I hypersexualized intimacy and convinced myself that was the only way to develop meaningful connections.


Editor’s Note: This Sexual Health and Awareness month, we will be exploring related issues at BYP, and we are interested in publishing works that address these topics. What does sexual health look like outside of cishetero norms? Where does the #MeToo movement go from here? What can we do to better support survivors, including survivors of childhood sexual violence?

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By Lidia Abraha

When you live most of your life in fear of being touched, it’s hard to remember how you got there. You question everything: your upbringing, past relationships, even yourself. For me, it all came back to my parents, both of whom are strong, willful and tenacious, but never knew how to show physical affection. 

My parents fled Ethiopia when they were in their 20s, living as refugees in Sudan before moving to Canada. When they talk about their experience, they put on a mask of detachment. I grew up hearing their stories of survival in awe and gratitude, but they always maintained their distance as authoritative parents. 

Hugs and kisses were rare in our house. Touching was unheard of. I didn’t realize these were things I needed until I left home for university at 19. 

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Death can be a rude awakening just as much as it’s a tragedy. When a member of our small Ethiopian community in North Carolina passed away, it touched everyone’s hearts. My mother, who rarely showed emotion, did exactly that as she remembered her friend for fiercely defending her children.

“It’s like,” my mom started, struggling to find the words to describe the kind of mother the woman was over the phone, “It’s like… an unconditional love.”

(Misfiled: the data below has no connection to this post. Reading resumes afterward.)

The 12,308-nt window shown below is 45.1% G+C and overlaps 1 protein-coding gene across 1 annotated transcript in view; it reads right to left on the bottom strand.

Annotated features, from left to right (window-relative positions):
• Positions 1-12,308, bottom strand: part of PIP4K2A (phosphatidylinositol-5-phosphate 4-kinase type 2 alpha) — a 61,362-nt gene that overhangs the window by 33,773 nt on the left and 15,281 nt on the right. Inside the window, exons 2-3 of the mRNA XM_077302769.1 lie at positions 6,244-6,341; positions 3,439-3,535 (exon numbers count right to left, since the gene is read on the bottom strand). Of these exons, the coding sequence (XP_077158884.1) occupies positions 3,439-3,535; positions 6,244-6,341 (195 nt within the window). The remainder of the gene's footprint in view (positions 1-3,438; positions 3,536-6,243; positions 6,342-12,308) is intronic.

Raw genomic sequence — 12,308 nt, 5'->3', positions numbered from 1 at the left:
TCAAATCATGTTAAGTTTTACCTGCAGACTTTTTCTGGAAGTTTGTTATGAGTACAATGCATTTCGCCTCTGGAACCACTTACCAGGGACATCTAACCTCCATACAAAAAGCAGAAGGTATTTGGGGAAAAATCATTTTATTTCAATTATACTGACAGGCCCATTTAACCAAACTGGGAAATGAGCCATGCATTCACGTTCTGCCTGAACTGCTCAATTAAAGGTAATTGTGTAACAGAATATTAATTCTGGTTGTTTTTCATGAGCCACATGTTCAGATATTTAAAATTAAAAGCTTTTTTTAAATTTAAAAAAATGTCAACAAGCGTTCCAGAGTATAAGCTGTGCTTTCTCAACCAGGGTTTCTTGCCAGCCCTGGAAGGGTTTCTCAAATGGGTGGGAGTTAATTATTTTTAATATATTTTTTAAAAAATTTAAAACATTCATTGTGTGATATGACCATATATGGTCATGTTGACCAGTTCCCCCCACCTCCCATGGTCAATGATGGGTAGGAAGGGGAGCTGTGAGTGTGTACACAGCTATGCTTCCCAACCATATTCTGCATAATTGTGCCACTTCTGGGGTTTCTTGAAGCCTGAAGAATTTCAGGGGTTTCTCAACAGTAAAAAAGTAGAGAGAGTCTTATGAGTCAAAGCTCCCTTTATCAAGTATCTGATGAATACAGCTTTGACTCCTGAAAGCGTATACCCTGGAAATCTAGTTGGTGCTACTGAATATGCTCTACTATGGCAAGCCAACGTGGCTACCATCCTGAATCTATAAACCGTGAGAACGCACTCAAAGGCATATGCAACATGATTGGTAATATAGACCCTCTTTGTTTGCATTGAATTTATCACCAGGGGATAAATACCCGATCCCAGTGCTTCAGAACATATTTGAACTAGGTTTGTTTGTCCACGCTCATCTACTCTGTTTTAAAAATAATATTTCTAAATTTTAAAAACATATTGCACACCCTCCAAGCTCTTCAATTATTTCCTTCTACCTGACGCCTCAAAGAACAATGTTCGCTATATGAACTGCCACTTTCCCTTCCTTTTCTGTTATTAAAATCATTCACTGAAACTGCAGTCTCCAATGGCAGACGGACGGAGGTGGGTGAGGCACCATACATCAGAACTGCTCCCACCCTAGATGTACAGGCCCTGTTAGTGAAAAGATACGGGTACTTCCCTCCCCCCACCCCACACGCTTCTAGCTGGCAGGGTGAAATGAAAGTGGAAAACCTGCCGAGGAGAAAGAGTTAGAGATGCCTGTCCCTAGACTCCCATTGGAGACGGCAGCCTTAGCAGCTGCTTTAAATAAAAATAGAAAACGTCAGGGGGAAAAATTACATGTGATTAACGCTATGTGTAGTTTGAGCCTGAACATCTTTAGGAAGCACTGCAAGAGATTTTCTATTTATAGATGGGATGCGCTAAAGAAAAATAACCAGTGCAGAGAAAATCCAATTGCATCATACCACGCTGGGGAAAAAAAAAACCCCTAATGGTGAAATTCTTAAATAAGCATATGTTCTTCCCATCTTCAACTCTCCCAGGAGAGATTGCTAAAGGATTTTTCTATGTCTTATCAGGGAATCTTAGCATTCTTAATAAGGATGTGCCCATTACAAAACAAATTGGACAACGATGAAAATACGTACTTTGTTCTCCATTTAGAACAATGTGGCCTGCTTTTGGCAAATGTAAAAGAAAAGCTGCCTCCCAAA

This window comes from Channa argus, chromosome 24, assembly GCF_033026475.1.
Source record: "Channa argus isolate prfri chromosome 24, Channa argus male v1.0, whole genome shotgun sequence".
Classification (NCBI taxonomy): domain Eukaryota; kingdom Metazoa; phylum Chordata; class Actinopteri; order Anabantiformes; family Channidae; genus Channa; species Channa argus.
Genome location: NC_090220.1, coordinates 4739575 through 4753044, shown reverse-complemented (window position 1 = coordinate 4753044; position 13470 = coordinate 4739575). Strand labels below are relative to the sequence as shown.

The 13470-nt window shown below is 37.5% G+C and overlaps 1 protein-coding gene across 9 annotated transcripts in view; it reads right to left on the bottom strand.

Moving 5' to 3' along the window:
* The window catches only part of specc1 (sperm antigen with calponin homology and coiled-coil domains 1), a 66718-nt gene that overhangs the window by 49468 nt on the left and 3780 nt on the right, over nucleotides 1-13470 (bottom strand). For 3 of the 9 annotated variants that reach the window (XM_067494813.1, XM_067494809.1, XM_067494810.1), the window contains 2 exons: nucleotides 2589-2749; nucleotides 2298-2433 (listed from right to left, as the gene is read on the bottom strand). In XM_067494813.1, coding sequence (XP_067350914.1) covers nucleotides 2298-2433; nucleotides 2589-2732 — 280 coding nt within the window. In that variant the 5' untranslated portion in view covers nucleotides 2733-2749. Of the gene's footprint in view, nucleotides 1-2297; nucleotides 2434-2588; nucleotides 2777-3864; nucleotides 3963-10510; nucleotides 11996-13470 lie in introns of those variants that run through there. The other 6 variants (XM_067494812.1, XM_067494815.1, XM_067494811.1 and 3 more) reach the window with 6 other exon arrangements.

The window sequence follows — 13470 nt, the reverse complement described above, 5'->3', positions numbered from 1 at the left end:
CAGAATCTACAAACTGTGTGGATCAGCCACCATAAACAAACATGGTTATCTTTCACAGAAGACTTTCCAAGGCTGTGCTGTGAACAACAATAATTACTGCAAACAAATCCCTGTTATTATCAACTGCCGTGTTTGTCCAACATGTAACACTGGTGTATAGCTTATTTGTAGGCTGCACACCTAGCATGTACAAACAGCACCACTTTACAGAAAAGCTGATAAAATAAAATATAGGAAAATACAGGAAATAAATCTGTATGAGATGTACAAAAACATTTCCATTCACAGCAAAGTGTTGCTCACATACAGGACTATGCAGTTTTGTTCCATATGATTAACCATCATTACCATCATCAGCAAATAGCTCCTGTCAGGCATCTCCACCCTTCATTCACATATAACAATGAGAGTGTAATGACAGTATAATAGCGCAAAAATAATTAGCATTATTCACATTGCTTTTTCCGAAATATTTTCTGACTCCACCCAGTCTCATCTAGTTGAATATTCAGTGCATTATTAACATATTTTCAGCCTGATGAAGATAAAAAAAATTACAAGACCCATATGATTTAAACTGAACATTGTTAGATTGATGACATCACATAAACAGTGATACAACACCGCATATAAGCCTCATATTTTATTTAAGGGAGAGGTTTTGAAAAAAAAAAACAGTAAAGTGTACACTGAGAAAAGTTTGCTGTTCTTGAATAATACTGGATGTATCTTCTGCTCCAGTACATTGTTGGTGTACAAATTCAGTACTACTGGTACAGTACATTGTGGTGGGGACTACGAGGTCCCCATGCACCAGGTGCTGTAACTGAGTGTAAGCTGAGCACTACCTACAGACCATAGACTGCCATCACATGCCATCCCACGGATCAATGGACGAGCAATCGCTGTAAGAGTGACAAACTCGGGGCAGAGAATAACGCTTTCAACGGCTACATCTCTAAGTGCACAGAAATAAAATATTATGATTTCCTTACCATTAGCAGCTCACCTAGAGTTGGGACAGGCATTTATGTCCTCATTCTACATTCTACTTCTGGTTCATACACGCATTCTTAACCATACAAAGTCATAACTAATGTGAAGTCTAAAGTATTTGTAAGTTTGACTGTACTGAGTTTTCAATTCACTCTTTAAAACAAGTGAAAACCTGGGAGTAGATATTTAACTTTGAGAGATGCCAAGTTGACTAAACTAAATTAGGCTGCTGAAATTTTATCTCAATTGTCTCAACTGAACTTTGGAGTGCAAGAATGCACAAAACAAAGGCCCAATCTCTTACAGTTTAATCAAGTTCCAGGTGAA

As I remained silent on the other line, muffling my tears, my mother started to share stories of her own mom with regret and resentment. They had a complicated relationship, where affection remained on the sidelines even up until right before my grandmother died. 

My mother found ways to show love without physical affection, but it was near impossible to get her approval, and it took a toll on my self-esteem. She was obsessed with perfection, just like her mother. As a chubby kid, she always told me I had to lose weight to be pretty. Or I had to spend 10 hours a day studying instead of 8. Or I would be happier if I became a doctor or an engineer instead of a writer. In the end, I became emotionally distant from my mom, and fulfilled my need for intimacy in other ways. 

I found the intimacy I needed through the long phone calls I had with my friends after school. Until I went to university, I was often home alone for hours while my parents were at work, and it was then that I was able to talk about all the things my African parents wouldn’t entertain. These calls helped me feel less alone. Building these connections with voices of familiar friends was the earliest intimate connection I can remember.